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PLoS One. 2013 Aug 7;8(8):e70903. doi: 10.1371/journal.pone.0070903. eCollection 2013.

Genome-wide association study identifies a novel canine glaucoma locus.

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1
Department of Veterinary Biosciences and Research Programs Unit, Molecular Neurology, University of Helsinki, Helsinki, Finland.

Abstract

Glaucoma is an optic neuropathy and one of the leading causes of blindness. Its hereditary forms are classified into primary closed-angle (PCAG), primary open-angle (POAG) and primary congenital glaucoma (PCG). Although many loci have been mapped in human, only a few genes have been identified that are associated with the development of glaucoma and the genetic basis of the disease remains poorly understood. Glaucoma has also been described in many dog breeds, including Dandie Dinmont Terriers (DDT) in which it is a late-onset (>7 years) disease. We designed clinical and genetic studies to better define the clinical features of glaucoma in the DDT and to identify the genetic cause. Clinical diagnosis was based on ophthalmic examinations of the affected dogs and 18 additionally investigated unaffected DDTs. We collected DNA from over 400 DTTs and a genome wide association study was performed in a cohort of 23 affected and 23 controls, followed by a fine mapping, a replication study and candidate gene sequencing. The clinical study suggested that ocular abnormalities including abnormal iridocorneal angles and pectinate ligament dysplasia are common (50% and 72%, respectively) in the breed and the disease resembles human PCAG. The genetic study identified a novel 9.5 Mb locus on canine chromosome 8 including the 1.6 Mb best associated region (p = 1.63 × 10(-10), OR = 32 for homozygosity). Mutation screening in five candidate genes did not reveal any causative variants. This study indicates that although ocular abnormalities are common in DDTs, the genetic risk for glaucoma is conferred by a novel locus on CFA8. The canine locus shares synteny to a region in human chromosome 14q, which harbors several loci associated with POAG and PCG. Our study reveals a new locus for canine glaucoma and ongoing molecular studies will likely help to understand the genetic etiology of the disease.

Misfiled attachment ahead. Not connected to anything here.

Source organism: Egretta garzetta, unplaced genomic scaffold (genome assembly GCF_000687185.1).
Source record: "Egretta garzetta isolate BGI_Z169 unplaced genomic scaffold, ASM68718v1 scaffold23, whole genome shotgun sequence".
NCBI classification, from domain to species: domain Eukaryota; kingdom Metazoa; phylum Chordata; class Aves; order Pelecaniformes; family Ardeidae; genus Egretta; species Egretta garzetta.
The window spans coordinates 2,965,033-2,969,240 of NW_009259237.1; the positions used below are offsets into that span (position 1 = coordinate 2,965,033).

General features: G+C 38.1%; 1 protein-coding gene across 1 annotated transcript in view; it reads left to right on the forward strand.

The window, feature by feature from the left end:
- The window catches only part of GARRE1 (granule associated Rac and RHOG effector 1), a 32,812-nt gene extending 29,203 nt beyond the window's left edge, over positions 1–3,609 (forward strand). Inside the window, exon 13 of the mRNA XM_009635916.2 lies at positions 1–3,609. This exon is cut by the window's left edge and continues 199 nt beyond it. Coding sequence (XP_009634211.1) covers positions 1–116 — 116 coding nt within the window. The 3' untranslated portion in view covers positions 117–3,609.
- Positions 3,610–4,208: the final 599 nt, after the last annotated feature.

PMID:
23951034
PMCID:
PMC3737263
DOI:
10.1371/journal.pone.0070903
[Indexed for MEDLINE]
Free PMC Article
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